For now, Comcast is optimistic the Olympics will take place. However, Japan will be making a final decision at the end of May.
What if the games don’t happen, or perhaps becomes a much narrower event at another location, such as Europe?
Reports suggest the coronavirus -- which perhaps will not rapidly escalate in the summer -- will still be an issue, especially where millions of at-site Olympic fans/consumers in Japan will gather.
Can one imagine a major sports TV event without sports watchers in arenas, stadiums and venues in Japan? Imagine just athletes who have been carefully screened competing in a controlled environment. That could happen.
Right now, some business event promoters are canceling or shifting conference efforts -- at-site locations are being transformed to virtual, internet-only live events.
Think of this extending to sports as well -- in the near term. Some are thinking about European soccer games being played in upcoming days without any fans in the stands.
At a recent Morgan Stanley Technology, Media and Telecom conference in San Francisco, Brian Roberts, chairman-CEO of Comcast Corp., said the company’s NBCUniversal big sports competition -- July 24-Aug. 9 -- is currently on schedule. “What I know is it’s full-steam ahead... “I’m optimistic the Olympics are going to happen. I’m looking forward to being there,” he said.
Though Japan is not as affected as China, it still has a major number of coronavirus infections versus Europe and North America. That has meant Comcast’s Universal Studios theme park in Osaka, Japan, has had to close for at least two weeks.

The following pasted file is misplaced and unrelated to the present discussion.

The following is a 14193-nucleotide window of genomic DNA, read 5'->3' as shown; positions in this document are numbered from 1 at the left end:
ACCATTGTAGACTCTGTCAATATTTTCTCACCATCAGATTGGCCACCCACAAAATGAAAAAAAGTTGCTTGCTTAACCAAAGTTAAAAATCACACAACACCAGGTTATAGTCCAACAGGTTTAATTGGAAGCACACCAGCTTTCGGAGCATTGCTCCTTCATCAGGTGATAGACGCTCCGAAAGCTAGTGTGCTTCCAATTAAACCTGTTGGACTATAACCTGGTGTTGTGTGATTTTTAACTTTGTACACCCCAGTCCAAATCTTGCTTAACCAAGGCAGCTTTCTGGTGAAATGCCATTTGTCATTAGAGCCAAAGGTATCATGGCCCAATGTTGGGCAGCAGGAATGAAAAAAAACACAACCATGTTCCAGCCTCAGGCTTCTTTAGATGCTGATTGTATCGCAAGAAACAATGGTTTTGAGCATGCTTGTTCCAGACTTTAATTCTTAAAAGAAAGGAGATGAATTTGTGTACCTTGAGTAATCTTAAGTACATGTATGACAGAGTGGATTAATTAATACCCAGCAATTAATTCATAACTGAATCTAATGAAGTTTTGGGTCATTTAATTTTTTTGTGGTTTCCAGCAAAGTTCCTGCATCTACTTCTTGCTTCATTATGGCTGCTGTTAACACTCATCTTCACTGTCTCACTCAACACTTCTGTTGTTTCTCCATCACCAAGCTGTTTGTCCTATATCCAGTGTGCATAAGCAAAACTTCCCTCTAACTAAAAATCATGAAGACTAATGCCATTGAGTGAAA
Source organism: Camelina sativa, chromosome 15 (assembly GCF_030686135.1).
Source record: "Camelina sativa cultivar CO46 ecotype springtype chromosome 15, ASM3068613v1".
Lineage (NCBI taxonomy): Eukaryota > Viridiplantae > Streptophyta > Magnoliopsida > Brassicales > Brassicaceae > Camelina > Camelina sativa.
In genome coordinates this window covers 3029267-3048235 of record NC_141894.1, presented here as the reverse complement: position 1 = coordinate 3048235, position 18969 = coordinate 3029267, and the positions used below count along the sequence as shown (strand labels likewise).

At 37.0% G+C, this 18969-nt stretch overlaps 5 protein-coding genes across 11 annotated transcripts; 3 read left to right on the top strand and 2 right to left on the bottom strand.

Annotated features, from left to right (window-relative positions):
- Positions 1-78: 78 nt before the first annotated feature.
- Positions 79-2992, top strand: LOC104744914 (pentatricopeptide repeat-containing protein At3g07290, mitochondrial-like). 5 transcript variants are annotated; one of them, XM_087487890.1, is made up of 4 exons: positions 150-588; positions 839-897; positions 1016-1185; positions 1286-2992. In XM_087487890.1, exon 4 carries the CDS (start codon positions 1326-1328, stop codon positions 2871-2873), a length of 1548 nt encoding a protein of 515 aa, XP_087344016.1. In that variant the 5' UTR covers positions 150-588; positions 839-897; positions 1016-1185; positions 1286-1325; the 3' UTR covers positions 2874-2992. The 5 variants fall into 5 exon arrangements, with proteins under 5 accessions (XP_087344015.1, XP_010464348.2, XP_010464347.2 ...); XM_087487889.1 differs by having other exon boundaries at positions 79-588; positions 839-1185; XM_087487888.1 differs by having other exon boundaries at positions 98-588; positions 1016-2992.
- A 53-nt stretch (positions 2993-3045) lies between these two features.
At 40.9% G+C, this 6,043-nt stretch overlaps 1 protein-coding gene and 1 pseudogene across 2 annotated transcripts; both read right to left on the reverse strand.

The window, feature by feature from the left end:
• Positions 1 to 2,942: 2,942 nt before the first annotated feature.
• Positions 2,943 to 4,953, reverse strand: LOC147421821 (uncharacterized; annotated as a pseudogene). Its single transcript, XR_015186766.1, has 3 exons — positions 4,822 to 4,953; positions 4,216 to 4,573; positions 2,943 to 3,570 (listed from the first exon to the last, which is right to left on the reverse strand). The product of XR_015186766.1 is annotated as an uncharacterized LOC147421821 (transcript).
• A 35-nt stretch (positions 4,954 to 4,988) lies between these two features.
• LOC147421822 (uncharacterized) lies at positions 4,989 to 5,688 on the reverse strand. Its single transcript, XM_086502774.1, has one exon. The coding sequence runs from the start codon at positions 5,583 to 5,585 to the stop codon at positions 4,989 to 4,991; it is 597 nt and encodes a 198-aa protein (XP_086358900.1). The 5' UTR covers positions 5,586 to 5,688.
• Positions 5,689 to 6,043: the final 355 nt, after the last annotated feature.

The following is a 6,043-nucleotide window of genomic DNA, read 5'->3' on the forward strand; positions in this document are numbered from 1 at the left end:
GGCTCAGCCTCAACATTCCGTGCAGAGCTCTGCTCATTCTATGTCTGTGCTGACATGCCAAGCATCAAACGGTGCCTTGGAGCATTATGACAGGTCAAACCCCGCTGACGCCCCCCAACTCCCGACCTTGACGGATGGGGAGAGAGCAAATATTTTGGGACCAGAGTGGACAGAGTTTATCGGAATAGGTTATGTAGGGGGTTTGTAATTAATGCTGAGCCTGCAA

Roberts is more optimistic. A Beijing, China, theme park has begun construction again, after building was halted for several weeks.
Back to the Olympics -- and perhaps the next level of concerning media business news. What happens to the $1.25 billion in TV ad deals already committed to NBCUniversal should the Olympics be delayed -- or canceled?
While some of that money could get shifted to other NBCU platforms, one can imagine marketers will also want cash back quickly, then use that money to help fuel summer consumer promotion campaigns. Will a May decision in Japan be enough time to make changes?
Jeff Wlodarczak, entertainment/interactive analyst, for Pivotal Research Group, says: “For now we are assuming the Olympics moves forward as planned -- either in Japan or possibly re-located to the U.K. In the event the Olympics are postponed/canceled, Comcast has insurance to cover costs.”
Sure. But where does it leave U.S. TV marketers -- as well as bigger worldwide Olympic marketing partnerships? Where is their insurance?